Monday May 20, 2019

Now students of primary classes in Jharkhand to study in mother tongues

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Ranchi: In what could be seen as good news for mother tongue lovers across the country, the students of Classes I and II in government schools in Jharkhand will be taught in their local languages from next academic session.

The step has been taken in order to reduce the dropout rate at the primary level, The Times of India reported.

According to reports, Jharkhand’s school education and literacy development department is likely to come up with schoolbooks in five widely spoken tribal languages – Santhali, Ho, Kudukh, Mundari and Khadiya – for students of the primary classes from the academic session 2016-17, helping in the slow transition of students from their mother tongue to Hindi and English.

“We had conducted a survey in which it was found that the most common reason for students to drop out from school at the primary level was the inability to understand the syllabus, which would be in Hindi and English. Keeping this in mind, we came up with the idea of publishing the course book in their mother tongue to help them understand better,” Department secretary Aradhana Patnaik said.

“In the first phase, the books will be distributed in 200 schools across the state whose 100% population speaks one of the five languages.”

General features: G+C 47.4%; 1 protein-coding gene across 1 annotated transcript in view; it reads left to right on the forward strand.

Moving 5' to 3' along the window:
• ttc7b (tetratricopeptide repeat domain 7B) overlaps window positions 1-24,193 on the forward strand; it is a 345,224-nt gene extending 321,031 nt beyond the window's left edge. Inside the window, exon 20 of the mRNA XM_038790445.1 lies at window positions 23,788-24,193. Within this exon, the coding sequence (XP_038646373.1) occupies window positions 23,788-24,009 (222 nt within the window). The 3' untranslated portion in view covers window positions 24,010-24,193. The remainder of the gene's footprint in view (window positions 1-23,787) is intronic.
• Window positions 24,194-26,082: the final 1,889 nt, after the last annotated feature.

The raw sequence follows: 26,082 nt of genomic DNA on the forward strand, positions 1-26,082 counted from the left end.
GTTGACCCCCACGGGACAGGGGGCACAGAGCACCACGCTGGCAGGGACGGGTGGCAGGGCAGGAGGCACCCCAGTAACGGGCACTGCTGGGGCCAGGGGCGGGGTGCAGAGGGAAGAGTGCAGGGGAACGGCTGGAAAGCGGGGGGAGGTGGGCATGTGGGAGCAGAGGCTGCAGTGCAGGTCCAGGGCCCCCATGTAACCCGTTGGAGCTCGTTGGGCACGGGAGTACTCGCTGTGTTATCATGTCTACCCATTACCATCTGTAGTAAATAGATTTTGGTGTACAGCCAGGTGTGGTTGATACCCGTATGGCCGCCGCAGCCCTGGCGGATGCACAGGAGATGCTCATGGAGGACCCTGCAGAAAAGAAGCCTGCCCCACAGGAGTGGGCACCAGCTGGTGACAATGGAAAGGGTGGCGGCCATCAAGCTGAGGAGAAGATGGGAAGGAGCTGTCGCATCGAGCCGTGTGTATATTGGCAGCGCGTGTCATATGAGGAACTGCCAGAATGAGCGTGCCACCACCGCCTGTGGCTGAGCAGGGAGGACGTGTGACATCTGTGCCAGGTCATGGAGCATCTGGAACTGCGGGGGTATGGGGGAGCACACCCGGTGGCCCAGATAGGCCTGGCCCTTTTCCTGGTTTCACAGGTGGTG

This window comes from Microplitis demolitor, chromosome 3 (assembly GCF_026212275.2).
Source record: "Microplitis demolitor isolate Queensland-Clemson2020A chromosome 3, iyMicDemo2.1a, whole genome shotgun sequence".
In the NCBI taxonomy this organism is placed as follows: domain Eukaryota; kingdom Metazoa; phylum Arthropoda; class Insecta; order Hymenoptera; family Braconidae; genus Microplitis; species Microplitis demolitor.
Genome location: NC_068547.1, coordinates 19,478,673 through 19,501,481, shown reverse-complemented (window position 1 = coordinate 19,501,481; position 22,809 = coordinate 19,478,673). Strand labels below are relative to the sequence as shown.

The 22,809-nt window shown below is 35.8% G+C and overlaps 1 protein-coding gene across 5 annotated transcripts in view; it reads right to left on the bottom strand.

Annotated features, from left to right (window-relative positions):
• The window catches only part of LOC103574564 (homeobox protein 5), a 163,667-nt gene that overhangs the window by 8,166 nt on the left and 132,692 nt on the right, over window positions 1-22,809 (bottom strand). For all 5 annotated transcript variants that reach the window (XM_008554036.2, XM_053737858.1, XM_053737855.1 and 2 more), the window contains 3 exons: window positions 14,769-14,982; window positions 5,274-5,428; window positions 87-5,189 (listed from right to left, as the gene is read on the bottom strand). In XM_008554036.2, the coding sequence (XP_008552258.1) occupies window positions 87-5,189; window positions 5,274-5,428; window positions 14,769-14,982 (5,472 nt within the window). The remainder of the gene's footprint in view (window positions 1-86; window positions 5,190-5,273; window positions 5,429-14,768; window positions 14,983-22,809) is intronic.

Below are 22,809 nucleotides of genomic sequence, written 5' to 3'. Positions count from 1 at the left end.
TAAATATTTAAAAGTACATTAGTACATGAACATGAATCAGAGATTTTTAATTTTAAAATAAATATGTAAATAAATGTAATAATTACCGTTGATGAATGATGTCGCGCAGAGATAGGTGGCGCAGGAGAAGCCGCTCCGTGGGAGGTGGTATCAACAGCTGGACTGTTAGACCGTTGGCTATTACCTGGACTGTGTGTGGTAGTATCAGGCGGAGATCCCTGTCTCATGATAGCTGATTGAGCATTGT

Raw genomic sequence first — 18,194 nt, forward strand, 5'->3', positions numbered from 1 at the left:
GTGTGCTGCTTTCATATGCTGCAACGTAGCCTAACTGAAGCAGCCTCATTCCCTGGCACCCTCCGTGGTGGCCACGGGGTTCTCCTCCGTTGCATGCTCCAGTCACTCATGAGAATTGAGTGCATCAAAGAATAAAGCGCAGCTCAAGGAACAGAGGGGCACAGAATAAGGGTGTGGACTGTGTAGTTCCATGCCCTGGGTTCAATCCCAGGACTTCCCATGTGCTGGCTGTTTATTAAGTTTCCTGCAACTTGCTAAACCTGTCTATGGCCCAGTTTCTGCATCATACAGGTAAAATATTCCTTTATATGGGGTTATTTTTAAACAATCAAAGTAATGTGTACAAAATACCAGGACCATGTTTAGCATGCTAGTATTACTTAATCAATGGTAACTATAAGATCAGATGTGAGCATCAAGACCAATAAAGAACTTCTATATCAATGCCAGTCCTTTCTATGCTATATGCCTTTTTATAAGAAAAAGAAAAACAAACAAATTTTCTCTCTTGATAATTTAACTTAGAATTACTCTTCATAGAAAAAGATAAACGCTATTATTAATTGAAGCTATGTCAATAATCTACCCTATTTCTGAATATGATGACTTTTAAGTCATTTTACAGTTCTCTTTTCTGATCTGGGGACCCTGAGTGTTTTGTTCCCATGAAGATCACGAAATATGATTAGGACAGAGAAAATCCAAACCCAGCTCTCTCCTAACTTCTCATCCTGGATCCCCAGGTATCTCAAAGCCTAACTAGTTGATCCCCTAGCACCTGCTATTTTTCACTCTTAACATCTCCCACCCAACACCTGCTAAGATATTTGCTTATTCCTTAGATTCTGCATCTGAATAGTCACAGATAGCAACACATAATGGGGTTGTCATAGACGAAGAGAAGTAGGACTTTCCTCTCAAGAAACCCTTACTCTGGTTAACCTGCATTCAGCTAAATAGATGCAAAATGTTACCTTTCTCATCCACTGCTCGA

ALSO READ: Now students in Punjab to learn science in their mother tongue

Welcoming the move by the state government, Dr Joga Singh, Professor and Former Head of Department of Linguistics in Punjabi University, Patiala told NewsGram that it was essential to impart education in mother tongues as it would bring in good results for the country.

“This will certainly achieve the desired result i.e. to check out the dropout rate. It is attested by all international research on education that children do not learn well when they are taught in a language which they don’t understand,” he said.

“It needs to be highlighted that many states in India are imparting education in Hindi in government schools where Hindi is not the mother tongue of the children of these states, e.g. Jharkhand, Uttrakhand, Bihar, Chhatisgarh and some others. Due to the opacity of the medium of education in the government schools, these states are lagging educationally behind other states where the official language is the mother tongue of the children, e.g. Punjab, Tamilnadu, etcetera. This needs to be set right immediately,” Singh said.

The Professor added that teaching in an opaque language is a violence on children which causes a severe sense of alienation and several other psychological impairments.